Online Dog Training Lessons
The Stay Command
How To Build A Reliable Stay
IMPORTANT: The Stay is a behavior that you
BUILD. There are three separate parts to teach when teaching the STAY command: Duration, Distance
and Distraction - the 3Ds. You should only concentrate on one part at a time to be successful.
Duration refers to the amount of time the dog will hold the position. Start by staying in front of your dog while
building up to a one minute stay. Increase your duration requirements by seconds only.
Distance refers to how far away from the dog you can go. Start with stepping in front of dog (nose to knees)
and gradually add one step at a time away from the dog. When you begin adding distance be sure to shorten the
duration accordingly. When you step in front of your dog only require about 10 seconds and build from there.
Each time you take a step away, go back to a shorter time to be successful.
Distractions refers to how much is going on around the dog while heís trying to hold the stay. Be sure not to
add any distractions until the dog will hold a stay for one minute with you about 10 steps away. When you do
add distractions, begin with small distractions and build up to more interesting distractions.
As you begin to add distance to the stay command, always go back to a short duration and build back up to
the one minute stay. By stepping away from your dog, you are adding more stress to the situation which might
cause the dog break the stay. If he breaks his stay, you loose valuable ground and risk breaking down the
behavior your are trying to build.
* Use the STAY in both sit and down positions.
* Maximum time for a Sit/Stay should be no longer than 3 minutes.
* Maximum time for a Down/Stay can be as long as you want him to remain in that position.
* Hand Signal. Open palm brought sharply in front of face while saying "STAY". Kind of like a "STOP" signal.
Begin by having the dog sitting on your left side. Give him the STAY command and STAY signal. Step with your
right foot in front of his nose. You should be facing the dog and the dog should almost be touching your knees.
You need to begin this exercise very close to the dog. If he begins to break the stay, it is important that you stop
him from moving BEFORE he gets out of position. If you are too far away from your dog, you will not be able to
keep him in position effectively.
IMPORTANT NOTE: Always remember to release your dog from the stay command. You never want your dog
to release himself from the stay. That is your job.
How the "STAY" command progresses.
Donít go TOO FAST
STEP ONE - Duration. How Long Can You Wait.
1) Begin by only stepping in front of your dogs nose. It is very important that you remain close to him so you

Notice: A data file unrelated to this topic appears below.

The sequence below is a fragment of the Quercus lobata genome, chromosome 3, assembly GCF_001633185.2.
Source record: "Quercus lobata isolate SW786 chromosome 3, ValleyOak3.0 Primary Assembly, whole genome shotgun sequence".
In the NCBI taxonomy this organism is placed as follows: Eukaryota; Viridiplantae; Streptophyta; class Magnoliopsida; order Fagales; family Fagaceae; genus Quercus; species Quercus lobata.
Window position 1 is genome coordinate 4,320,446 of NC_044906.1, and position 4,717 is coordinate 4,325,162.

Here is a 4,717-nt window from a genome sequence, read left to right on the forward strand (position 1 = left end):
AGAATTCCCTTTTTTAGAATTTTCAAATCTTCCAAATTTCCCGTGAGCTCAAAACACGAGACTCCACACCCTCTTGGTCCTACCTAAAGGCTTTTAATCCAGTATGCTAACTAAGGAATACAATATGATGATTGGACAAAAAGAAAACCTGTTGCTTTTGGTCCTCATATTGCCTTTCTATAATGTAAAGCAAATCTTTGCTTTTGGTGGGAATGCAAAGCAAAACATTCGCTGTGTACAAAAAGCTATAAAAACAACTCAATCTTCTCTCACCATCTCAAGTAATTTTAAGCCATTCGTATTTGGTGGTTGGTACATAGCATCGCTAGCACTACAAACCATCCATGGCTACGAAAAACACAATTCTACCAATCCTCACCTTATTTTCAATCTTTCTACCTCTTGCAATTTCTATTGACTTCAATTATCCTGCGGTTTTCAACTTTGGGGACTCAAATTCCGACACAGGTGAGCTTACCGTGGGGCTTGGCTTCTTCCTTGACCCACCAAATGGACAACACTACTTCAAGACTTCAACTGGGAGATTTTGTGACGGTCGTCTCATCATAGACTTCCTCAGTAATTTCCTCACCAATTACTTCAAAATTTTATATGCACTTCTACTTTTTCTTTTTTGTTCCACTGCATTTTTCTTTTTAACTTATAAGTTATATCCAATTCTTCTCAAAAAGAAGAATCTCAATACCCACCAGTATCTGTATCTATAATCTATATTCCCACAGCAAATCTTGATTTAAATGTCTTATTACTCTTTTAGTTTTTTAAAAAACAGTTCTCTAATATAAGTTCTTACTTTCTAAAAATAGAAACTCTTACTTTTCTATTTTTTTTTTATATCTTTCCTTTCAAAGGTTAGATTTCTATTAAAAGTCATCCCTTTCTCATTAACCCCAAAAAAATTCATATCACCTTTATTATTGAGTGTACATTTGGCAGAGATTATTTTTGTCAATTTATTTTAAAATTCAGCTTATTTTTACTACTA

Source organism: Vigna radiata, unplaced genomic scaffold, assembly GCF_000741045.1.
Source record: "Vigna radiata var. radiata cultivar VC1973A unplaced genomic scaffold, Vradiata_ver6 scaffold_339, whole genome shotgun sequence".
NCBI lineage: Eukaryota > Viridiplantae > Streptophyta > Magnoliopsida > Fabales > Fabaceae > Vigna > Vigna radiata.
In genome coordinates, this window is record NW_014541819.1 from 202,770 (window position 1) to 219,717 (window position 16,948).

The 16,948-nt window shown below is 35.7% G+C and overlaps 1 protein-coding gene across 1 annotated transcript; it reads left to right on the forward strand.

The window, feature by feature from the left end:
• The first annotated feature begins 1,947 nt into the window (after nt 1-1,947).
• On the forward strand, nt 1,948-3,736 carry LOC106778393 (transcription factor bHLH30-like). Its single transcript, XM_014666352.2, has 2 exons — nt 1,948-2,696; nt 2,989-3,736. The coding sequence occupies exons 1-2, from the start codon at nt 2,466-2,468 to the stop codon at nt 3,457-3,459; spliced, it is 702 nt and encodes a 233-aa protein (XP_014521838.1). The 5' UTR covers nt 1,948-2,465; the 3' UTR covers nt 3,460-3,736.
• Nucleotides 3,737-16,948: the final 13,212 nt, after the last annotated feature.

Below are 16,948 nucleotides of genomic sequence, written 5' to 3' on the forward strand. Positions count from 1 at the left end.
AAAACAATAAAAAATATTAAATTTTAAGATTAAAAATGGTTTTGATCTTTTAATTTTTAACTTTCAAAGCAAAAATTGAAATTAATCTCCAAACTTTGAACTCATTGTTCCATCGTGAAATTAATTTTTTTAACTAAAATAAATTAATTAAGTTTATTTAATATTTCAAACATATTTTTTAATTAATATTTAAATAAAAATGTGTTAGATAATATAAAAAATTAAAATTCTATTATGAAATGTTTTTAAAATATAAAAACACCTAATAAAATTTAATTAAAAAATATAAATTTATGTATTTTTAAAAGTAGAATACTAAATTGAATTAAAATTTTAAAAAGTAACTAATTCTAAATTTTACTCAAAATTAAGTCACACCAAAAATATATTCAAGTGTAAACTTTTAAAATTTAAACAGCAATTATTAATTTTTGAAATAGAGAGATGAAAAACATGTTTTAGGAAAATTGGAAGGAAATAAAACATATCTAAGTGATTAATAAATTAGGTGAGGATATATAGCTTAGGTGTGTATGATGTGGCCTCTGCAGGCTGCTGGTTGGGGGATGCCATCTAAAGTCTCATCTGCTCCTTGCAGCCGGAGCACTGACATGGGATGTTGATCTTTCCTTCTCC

can keep him from breaking the stay command.
2) Only make him hold the position for 10 seconds. When he is solid for 10 seconds slowly increase the time
by 5 second intervals.
3) Work up to ONE MINUTE while in front of the dogs nose. Walk circles around your dog while he holds the stay
so he understand that he is not to move, no matter what you are doing.
STEP TWO - Distance. How Far Can You Go.
1) Once the dog holds the stay for one minute while in front of his nose you can step back ONE step.
NO MORE than one step. Go slowly.
2) Proceed as in step 2, and 3 in step ONE above. Go slowly. If you try to do too much too soon
you will risk breaking down the behavior you are trying to build.
3) When you reach one minute at the new distance you can step back ONE MORE step (total of two steps)
4) Again proceed as in steps 2 and 3 in step ONE.
5) Continue adding distance until you are at the end of a six foot leash and holding the stays for One Minute.
STEP THREE - Distraction and Challenges. Stay No Matter What Happens
1) When the dog holds the stay for one minute while you are at the end of a six foot leash you can begin adding
challenges and distractions.
2) Start slowly at first and gradually increase distractions or challenges.
Adding Challenges and Distractions
CHALLENGES - moderate to heavy duty
1) Slight tug on the leash while repeating the command STAY
2) Walking or running around him while he holds the stay
3) Stepping around the corner, out of sight while he holds the stay
DISTRACTIONS - moderate to heavy duty
1) People standing or walking around
2) Kids running and playing close by
3) Another dog or animal walking or running by
You can be creative by this point. Use distractions
and challenges that he will have to learn to ignore. Once your dog will hold both the sit/stay and the down/stay for
one minute with distractions going on around him it is time to begin adding more distance. You should already be at
the end of your six foot leash. Now is a good time to use your long line for more distance.
you add distance, you should decrease the duration and the distractions until he can hold the stay at the new distance.
Eventually you want to build the stay command so your dog will hold the stay while you are out of sight. STAY means
STAY no matter what.
IMPORTANT NOTE: Always remember to release your dog from the stay command. You never want your
dog to release himself from the stay. That is your job. Never leave the house and tell the dog to STAY if you are
not going to be there to release him. He will get tired of staying and release himself and all your hard work will be
lost. When you canít release him from a stay, use the word WAIT instead. You can say something like, "Be a good
boy and wait. Iíll be back."
HURRAY! You have just taught your dog all of the
basic commands. Practice frequently and use your new commands in everyday life. The more you use them, the better
the dog will respond to you.
Now you can go to my "Training Tips
and Sample Practice Session" to learn how easy it is to keep your dog's new skills
it top shape.